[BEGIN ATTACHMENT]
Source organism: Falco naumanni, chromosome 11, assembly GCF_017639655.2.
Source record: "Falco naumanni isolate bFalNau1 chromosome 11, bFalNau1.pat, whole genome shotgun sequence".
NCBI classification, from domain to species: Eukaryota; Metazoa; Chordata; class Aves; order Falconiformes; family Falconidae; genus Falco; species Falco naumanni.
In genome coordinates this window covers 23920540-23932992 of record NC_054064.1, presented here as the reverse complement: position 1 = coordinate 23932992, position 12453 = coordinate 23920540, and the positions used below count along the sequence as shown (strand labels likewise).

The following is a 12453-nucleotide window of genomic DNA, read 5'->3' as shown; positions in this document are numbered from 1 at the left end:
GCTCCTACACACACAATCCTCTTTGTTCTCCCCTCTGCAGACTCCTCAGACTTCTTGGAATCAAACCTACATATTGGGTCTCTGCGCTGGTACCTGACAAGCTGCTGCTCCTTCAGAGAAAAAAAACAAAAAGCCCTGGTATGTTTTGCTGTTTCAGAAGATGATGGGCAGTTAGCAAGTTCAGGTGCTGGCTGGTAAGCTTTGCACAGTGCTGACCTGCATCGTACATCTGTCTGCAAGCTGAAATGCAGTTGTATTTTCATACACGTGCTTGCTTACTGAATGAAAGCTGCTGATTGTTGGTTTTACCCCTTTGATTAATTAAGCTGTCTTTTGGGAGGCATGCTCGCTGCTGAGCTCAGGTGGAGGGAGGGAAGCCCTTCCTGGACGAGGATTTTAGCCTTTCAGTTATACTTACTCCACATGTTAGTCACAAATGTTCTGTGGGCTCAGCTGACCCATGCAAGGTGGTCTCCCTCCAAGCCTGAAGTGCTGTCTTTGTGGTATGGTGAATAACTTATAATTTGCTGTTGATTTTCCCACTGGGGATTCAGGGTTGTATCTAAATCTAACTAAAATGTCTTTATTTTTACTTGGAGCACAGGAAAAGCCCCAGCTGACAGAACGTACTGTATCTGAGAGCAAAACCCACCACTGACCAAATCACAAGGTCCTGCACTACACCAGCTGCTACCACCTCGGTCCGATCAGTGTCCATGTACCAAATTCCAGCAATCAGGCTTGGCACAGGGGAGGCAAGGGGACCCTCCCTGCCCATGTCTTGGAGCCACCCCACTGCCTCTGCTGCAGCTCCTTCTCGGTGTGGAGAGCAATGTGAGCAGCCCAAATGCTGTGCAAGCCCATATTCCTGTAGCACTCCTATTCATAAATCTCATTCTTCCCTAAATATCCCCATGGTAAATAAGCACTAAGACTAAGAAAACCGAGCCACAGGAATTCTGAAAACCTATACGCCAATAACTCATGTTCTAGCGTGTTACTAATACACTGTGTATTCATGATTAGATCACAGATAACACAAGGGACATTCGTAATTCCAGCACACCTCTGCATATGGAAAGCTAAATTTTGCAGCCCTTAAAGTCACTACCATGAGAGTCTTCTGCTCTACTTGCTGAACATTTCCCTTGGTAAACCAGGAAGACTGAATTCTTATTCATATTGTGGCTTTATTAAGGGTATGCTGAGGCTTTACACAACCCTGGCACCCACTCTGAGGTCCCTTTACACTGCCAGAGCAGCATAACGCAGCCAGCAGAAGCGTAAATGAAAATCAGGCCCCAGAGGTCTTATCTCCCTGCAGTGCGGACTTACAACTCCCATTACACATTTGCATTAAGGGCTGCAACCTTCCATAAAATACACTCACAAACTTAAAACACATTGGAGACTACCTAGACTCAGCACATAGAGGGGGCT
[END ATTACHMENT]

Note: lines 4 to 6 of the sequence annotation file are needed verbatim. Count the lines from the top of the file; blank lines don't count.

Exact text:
In genome coordinates this window covers 23920540-23932992 of record NC_054064.1, presented here as the reverse complement: position 1 = coordinate 23932992, position 12453 = coordinate 23920540, and the positions used below count along the sequence as shown (strand labels likewise).

The following is a 12453-nucleotide window of genomic DNA, read 5'->3' as shown; positions in this document are numbered from 1 at the left end:
GCTCCTACACACACAATCCTCTTTGTTCTCCCCTCTGCAGACTCCTCAGACTTCTTGGAATCAAACCTACATATTGGGTCTCTGCGCTGGTACCTGACAAGCTGCTGCTCCTTCAGAGAAAAAAAACAAAAAGCCCTGGTATGTTTTGCTGTTTCAGAAGATGATGGGCAGTTAGCAAGTTCAGGTGCTGGCTGGTAAGCTTTGCACAGTGCTGACCTGCATCGTACATCTGTCTGCAAGCTGAAATGCAGTTGTATTTTCATACACGTGCTTGCTTACTGAATGAAAGCTGCTGATTGTTGGTTTTACCCCTTTGATTAATTAAGCTGTCTTTTGGGAGGCATGCTCGCTGCTGAGCTCAGGTGGAGGGAGGGAAGCCCTTCCTGGACGAGGATTTTAGCCTTTCAGTTATACTTACTCCACATGTTAGTCACAAATGTTCTGTGGGCTCAGCTGACCCATGCAAGGTGGTCTCCCTCCAAGCCTGAAGTGCTGTCTTTGTGGTATGGTGAATAACTTATAATTTGCTGTTGATTTTCCCACTGGGGATTCAGGGTTGTATCTAAATCTAACTAAAATGTCTTTATTTTTACTTGGAGCACAGGAAAAGCCCCAGCTGACAGAACGTACTGTATCTGAGAGCAAAACCCACCACTGACCAAATCACAAGGTCCTGCACTACACCAGCTGCTACCACCTCGGTCCGATCAGTGTCCATGTACCAAATTCCAGCAATCAGGCTTGGCACAGGGGAGGCAAGGGGACCCTCCCTGCCCATGTCTTGGAGCCACCCCACTGCCTCTGCTGCAGCTCCTTCTCGGTGTGGAGAGCAATGTGAGCAGCCCAAATGCTGTGCAAGCCCATATTCCTGTAGCACTCCTATTCATAAATCTCATTCTTCCCTAAATATCCCCATGGTAAATAAGCACTAAGACTAAGAAAACCGAGCCACAGGAATTCTGAAAACCTATACGCCAATAACTCATGTTCTAGCGTGTTACTAATACACTGTGTATTCATGATTAGATCACAGATAACACAAGGGACATTCGTAATTCCAGCACACCTCTGCATATGGAAAGCTAAATTTTGCAGCCCTTAAAGTCACTACCATGAGAGTCTTCTGCTCTACTTGCTGAACATTTCCCTTGGTAAACCAGGAAGACTGAATTCTTATTCATATTGTGGCTTTATTAAGGGTATGCTGAGGCTTTACACAACCCTGGCACCCACTCTGAGGTCCCTTTACACTGCCAGAGCAGCATAACGCAGCCAGCAGAAGCGTAAATGAAAATCAGGCCCCAGAGGTCTTATCTCCCTGCAGTGCGGACTTACAACTCCCATTACACATTTGCATTAAGGGCTGCAACCTTCCATAAAATACACTCACAAACTTAAAACACATTGGAGACTACCTAGACTCAGCACATAGAGGGGGCT